Publication Date

2017

Abstract

Purpose: Combat-sport athletes acutely reduce body mass (BM) before weigh-in in an attempt to gain a size/strength advantage over smaller opponents. Few studies have investigated these practices among boxers and none have explored the impact of this practice on competitive success. Methods: One hundred (30 women, 70 men) elite boxers participating in the Australian national championships were weighed at the official weigh-in and 1 h before each competition bout. Regain in BM after weighin was compared between finalists and nonfinalists, winners and losers of each fight, men and women, and weight divisions. Boxers were surveyed on their pre- and post-weigh-in nutrition practices. Results: The lightest men’s weight category displayed significantly greater relative BM regain than all other divisions, with no difference between other divisions. BM prebout was higher than official weigh-in for men (2.12% ± 1.62%; P < .001; ES = 0.13) and women (1.49% ± 1.65%; P < .001; ES = 0.11). No differences in BM regain were found between finalists and nonfinalists, winners and losers of individual bouts, or between preliminary or final bouts. BM regain was significantly greater (0.37% BM, P < .001; ES = 0.25) before an afternoon bout compared with a morning bout. Conclusions: Boxers engage in acute BM-loss practices before the official competition weigh-in, but this does not appear to affect competition outcomes, at least when weight regain between weigh-in and fighting is used as a proxy for the magnitude of acute loss. While boxers recognize the importance of recovering after weigh-in, current practice is not aligned with best-practice guidance.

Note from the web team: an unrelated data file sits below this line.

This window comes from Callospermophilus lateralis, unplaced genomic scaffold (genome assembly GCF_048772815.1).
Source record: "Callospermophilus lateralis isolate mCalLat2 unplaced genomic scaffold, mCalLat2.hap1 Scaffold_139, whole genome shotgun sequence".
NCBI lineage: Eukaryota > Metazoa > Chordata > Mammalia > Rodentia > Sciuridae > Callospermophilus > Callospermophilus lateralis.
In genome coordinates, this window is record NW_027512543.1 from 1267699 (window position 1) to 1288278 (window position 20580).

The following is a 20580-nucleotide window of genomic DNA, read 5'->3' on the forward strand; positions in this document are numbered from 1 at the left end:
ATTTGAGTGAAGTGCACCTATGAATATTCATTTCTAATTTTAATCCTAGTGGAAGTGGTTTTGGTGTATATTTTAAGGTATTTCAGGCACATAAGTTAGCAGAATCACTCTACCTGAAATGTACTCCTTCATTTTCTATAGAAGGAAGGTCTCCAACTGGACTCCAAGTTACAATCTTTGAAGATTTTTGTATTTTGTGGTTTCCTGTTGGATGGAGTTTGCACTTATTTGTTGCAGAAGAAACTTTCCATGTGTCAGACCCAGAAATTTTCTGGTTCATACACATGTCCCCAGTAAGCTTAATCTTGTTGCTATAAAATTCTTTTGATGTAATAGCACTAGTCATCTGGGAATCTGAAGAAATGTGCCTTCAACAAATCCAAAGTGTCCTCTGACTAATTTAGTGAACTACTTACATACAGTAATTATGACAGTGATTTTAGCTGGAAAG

School/Institute

Mary MacKillop Institute for Health Research

Document Type

Journal Article

Access Rights

ERA Access

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